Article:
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Confidentiality

Confidentiality is one of the most important components between a client and therapist. Successful therapy requires a high degree of trust with highly sensitive subject matter that is usually not discussed anywhere but the therapist's office. You can expect that what you discuss in session will not be shared with anyone unless you have signed a Release of Information allowing me to speak with a third party. This could include a parent, partner, or another provider within Mindful Therapy Group (i.e. medication management provider).

State law and professional ethics require therapists to maintain confidentiality except for the following situations:

  • If there is reason to believe that abuse, abandonment, neglect, or financial exploitation of a vulnerable adult or child has occurred. As a social worker, I am a mandated reporter and by law, must report suspicions of abuse and neglect to the state. Social Workers are trained to identify signs of abuse and neglect. 
  • If there is reason to suspect the client is seriously in danger of harming themselves or has threatened to harm another person.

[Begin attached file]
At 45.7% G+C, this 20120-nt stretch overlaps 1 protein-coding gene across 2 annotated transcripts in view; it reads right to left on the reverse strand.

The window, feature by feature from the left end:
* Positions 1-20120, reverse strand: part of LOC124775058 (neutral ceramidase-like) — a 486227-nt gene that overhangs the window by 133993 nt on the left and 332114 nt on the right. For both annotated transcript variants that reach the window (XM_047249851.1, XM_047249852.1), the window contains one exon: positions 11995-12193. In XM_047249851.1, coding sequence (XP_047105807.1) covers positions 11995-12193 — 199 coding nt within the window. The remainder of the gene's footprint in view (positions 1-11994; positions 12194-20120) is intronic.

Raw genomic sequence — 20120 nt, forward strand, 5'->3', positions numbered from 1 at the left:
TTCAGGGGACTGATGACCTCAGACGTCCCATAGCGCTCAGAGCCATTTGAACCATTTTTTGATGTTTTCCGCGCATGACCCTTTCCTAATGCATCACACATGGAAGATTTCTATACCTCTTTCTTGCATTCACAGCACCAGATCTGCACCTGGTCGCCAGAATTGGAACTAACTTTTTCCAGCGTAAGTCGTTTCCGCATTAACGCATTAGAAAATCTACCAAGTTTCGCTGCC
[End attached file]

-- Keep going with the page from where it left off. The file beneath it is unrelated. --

Minors

The state of Washington (RCW 71.34.530) allows minors 13 years and older to consent to outpatient mental health treatment without the consent of their parents. As a result, the clinical record kept is the property of the client, not the parent, unless a release of information is signed by the minor. If parents are covering the cost of treatment they will have access to information provided by their insurer but no clinical records. If the client would like to sign a release of information, information they consent to can be shared. The exceptions to confidentiality (listed above) also apply to minors.

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